A new study 50-Year Trends in Smoking-Related Mortality in the United States published in the New England Journal of Medicine revealed that women’s death rates from smoking have caught up to those of men.
The study showed that women’s risk of death from smoking-related illnesses is now equivalent to that of men. The researchers also found that, while lung cancer risk leveled off in the 1980s for men, it is still rising for women. The researchers measured trends in mortality during three time periods – 1959–1965, 1982–1988, and 2000–2010 — after analyzing data from two historical cohort studies and in five pooled contemporary cohort studies, among participants who became 55 years of age or older during follow-up.
After analyzing cohort data, the researchers found the relative risk of female to male smokers versus nonsmokers. Relative risk expresses a ratio of the probability of the event occurring in the exposed group versus a non-exposed group, such as smokers versus nonsmokers. For example, the relative risk of women who smoke that get lung cancer would be: number of women who smoke have lung cancer/total number of women who smoke with or without lung cancer divided by the number of non-smoking women who have lung cancer/total number of nonsmoking women with or without lung cancer. For women who were current smokers, as compared with women who had never smoked, the relative risks of death from lung cancer were 2.73, 12.65, and 25.66 in the 1960s, 1980s, and contemporary cohorts. The corresponding relative risks for male current smokers were 12.22, 23.81, and 24.97. The women’s relative risk of death in the contemporary cohorts was higher than that of men.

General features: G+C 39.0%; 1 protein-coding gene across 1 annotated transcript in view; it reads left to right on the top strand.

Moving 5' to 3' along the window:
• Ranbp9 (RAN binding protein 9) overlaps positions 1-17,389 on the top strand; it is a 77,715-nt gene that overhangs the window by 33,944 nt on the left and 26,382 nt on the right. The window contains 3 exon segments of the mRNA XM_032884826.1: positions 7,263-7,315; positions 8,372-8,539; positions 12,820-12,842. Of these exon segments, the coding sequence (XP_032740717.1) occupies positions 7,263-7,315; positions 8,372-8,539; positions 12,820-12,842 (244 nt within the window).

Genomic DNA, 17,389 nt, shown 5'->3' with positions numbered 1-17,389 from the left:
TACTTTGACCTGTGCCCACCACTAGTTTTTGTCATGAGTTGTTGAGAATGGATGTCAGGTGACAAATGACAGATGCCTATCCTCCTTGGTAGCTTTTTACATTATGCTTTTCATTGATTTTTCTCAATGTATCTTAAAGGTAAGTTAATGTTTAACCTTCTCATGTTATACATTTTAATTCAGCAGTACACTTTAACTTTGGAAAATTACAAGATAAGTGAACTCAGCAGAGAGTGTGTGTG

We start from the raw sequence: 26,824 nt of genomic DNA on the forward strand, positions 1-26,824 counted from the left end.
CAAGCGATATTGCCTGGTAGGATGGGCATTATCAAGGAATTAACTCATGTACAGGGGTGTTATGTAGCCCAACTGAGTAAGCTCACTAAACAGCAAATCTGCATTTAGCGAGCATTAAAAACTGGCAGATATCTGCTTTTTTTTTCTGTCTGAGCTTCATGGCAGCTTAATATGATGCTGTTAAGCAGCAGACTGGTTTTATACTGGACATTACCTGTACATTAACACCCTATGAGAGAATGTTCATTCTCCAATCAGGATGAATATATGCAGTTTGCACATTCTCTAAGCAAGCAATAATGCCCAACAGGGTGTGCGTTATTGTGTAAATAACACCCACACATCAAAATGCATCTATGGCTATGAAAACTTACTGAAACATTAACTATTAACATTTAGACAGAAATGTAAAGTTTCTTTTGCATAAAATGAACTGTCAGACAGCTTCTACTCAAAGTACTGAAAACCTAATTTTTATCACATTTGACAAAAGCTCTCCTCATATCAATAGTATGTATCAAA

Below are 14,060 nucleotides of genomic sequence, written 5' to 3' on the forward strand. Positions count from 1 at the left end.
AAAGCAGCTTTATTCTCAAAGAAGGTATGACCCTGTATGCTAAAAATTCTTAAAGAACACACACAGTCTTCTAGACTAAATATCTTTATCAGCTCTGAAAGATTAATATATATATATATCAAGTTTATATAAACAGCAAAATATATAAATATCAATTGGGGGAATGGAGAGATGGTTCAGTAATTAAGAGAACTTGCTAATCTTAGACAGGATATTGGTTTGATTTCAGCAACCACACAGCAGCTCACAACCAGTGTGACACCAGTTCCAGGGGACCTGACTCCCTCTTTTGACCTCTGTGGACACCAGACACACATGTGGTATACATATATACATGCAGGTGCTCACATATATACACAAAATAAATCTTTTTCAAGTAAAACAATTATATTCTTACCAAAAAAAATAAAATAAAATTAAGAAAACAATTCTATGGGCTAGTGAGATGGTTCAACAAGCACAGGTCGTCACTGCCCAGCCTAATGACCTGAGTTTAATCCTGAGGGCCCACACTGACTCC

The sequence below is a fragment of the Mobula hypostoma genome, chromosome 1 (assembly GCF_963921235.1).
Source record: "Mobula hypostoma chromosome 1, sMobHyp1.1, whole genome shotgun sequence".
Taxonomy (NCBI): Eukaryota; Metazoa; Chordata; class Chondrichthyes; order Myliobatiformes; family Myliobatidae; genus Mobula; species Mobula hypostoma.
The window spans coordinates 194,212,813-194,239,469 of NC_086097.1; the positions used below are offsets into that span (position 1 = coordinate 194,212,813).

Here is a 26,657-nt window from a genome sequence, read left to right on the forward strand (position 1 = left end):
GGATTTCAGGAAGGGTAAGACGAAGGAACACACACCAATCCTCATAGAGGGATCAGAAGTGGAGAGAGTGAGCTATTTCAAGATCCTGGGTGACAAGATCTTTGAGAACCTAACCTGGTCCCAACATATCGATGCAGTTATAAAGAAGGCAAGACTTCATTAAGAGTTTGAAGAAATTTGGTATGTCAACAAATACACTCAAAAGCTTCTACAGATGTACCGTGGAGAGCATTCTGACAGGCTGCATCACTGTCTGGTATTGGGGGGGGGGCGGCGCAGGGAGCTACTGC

The authors concluded that the relative risks of death from all causes — including lung cancer, COPD, ischemic heart disease, and any type of stroke — are almost identical for female and male smokers. For men 55 to 74 years of age and for women 60 to 74 years of age, the rate of death from all causes...
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